|The World is Not Enough|
Director: Michael Apted
Writing credits:Neal Purvis, Charles Wade
Metr- Goldwyn-Mayer * 127 minutes
|James Bond long ago
stopped being reviewable; he's simply been around longer than most movie
critics. As the longest running film franchise in history (21 films in total,
but only 19 official films made by Eon Productions -- the also rans being
David Niven's Casino Royale and the "Thunderball" remake
Never Say Never Again), James Bond isn't so much a film series as
an international force. If you've seen one Bond film, you know pretty much
what to expect form the others, and Bond almost always delivers the goods.
Plot? Who needs it. They're usually incomprehensible, anyway. Screenplay? They're shamelessly carbon copies of one another. Technical prowess? Just make sure the boats, buildings, planes, and cars blow up on cue.
The best a reviewer can do with a new Bond film is to tell you whether it is fun or not, and THE WORLD IS NOT ENOUGH most definitely is. Like any Bond adventure, it has its plusses and minuses. With 18 others to compare it to, that's to be expected. But for my money, there's no better holiday adventure this season, a grinning blend of humor, action, style, sophistication, and glamor.
The plusses of THE WORLD IS NOT ENOUGH are easy to see. Pierce Brosnan, in his third outing as British superspy 007, is the best he's ever been. He's lost the wooden delivery and the smirking bad boy quality, and gained a more measured, weighty persona. One day, he may rank second only to Connery as the best actor to fill JB's shoes; he certainly makes strides in that direction here.
T.W.I.N.E. has a full rogues' gallery, including the pain-impervious Renard (Robert Carlyle) and Sukovsky (Robbie Coltrane), both of whom should find their place in the Bond pantheon. The Bond babes are memorable, too, especially Sophie Marceau's delicious turn as Elektra King, a wealthy heiress trying to build a European oil pipeline. Less successful and unintentionally hilarious is Denise Richards as -- get this -- Dr. Christmas Jones, a nuclear physicist who aids Bond in stopping Renard's evil machinations. Anyone who has seen Richards, either as the teenage vixen in WILD THINGS or the space-age vixen in STARSHIP TROOPERS, will immediately realize the hilarity of her as a doctor of anything. The jokes about her holiday-ish first name are so deliciously bad, I fell in love with her awfulness completely. (Remember Tanya Roberts in A VIEW TO A KILL?)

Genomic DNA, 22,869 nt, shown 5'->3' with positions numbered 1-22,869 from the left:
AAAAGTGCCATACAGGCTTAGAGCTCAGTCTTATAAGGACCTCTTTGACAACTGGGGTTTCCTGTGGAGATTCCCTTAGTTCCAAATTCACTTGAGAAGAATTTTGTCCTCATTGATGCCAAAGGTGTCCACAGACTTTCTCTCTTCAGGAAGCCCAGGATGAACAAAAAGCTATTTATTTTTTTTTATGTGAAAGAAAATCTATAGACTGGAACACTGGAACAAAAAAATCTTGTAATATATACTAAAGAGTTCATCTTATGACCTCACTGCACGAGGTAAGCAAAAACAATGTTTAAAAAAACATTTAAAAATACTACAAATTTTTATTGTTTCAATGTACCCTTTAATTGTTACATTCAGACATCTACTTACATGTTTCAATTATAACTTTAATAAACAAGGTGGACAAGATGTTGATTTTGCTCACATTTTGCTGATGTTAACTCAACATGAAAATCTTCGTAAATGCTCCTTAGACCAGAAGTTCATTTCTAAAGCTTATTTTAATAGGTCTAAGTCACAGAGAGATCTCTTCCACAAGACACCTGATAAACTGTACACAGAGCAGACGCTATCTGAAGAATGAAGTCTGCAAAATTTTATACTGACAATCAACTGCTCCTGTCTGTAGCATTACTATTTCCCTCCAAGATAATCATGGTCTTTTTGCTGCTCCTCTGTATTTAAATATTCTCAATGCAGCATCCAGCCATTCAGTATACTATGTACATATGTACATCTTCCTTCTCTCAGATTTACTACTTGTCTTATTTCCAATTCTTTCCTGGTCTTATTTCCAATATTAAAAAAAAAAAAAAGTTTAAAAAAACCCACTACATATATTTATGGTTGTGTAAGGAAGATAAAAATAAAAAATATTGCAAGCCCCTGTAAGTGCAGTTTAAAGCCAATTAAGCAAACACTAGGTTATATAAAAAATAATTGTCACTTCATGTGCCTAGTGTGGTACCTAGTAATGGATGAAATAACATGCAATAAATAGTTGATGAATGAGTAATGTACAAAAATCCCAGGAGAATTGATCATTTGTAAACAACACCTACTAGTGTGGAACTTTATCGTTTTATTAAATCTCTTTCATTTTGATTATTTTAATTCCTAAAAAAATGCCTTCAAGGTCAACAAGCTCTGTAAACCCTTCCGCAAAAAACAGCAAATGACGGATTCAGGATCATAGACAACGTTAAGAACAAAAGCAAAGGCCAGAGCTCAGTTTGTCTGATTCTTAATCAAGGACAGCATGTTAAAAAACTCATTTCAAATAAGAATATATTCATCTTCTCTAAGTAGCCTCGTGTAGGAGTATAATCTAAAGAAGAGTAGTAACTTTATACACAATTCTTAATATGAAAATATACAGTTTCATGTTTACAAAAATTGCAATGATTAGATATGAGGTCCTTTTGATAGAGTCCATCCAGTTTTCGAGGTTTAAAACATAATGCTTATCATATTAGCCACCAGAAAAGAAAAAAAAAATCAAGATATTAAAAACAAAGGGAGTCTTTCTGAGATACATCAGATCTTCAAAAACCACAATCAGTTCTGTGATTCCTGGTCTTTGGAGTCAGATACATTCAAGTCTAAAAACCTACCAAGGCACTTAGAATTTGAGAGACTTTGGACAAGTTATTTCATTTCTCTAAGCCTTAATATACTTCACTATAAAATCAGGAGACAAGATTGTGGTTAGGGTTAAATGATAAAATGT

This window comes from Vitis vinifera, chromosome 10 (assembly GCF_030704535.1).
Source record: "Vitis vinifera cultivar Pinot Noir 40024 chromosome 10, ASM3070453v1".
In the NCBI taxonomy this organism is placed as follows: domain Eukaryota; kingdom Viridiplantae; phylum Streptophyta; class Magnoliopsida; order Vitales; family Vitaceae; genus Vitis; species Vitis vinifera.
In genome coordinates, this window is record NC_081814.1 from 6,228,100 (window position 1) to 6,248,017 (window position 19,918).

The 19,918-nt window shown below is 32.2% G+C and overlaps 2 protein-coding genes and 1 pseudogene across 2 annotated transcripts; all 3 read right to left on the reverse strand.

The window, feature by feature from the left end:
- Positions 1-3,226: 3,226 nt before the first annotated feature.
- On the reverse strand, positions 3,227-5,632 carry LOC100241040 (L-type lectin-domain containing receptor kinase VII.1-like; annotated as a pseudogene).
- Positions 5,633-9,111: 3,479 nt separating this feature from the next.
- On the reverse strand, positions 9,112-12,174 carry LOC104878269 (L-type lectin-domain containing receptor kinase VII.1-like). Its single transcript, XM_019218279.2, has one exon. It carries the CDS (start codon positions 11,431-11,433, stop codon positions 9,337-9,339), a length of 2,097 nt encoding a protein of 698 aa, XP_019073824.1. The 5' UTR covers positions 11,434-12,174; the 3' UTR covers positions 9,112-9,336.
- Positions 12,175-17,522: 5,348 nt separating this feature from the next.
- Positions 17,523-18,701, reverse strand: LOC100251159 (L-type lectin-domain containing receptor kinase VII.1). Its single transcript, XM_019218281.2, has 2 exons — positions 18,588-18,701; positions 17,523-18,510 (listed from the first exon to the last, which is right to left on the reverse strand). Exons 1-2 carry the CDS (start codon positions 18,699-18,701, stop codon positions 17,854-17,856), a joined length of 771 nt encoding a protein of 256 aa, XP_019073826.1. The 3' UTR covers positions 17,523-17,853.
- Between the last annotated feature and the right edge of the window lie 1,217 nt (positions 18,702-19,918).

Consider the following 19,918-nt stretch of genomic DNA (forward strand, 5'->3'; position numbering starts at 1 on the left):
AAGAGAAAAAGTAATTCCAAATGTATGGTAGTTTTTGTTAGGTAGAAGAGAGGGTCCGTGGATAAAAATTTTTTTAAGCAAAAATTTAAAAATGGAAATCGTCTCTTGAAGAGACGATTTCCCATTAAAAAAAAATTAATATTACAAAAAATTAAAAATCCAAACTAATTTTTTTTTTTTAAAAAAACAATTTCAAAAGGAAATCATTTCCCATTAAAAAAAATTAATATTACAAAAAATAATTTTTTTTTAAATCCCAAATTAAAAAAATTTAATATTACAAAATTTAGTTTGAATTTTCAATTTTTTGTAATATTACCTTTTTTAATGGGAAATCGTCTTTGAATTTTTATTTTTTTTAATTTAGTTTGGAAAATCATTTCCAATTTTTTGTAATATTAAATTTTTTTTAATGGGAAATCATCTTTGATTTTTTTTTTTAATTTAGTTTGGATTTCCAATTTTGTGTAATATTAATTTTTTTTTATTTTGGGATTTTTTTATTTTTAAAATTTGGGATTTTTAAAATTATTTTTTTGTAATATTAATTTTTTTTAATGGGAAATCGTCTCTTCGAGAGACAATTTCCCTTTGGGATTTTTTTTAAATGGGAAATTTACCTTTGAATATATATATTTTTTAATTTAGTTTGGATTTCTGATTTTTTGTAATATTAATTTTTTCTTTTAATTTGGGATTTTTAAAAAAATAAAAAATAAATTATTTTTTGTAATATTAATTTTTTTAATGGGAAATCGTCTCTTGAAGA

The Bond Girl to end all Bond Girls, Oscar winner Judi Dench, has a great deal more to do as Bond's boss M in this latest film. She brings a welcome classiness to the proceedings, and her martini-dry humor is impeccable.
The action sequences, as always, have varied success. The opening boat chase down the Thames is spectacular, surpassing even the chase in 1973's LIVE AND LET DIE. However, the ski scenes and the climactic fight on the submarine feel a bit muted.
THE WORLD IS NOT ENOUGH, if anything, proves the health of this most wonderful franchise; the ending credits announce that you'll be seeing Bond again in the 21st century. If you don't like 007 in his other films, trust me, you won't like him here, either. But for those who like their martinis shaken, not stirred, this is a welcome addition to a remarkable legend.
- Gabriel Shanks
James Bond official site
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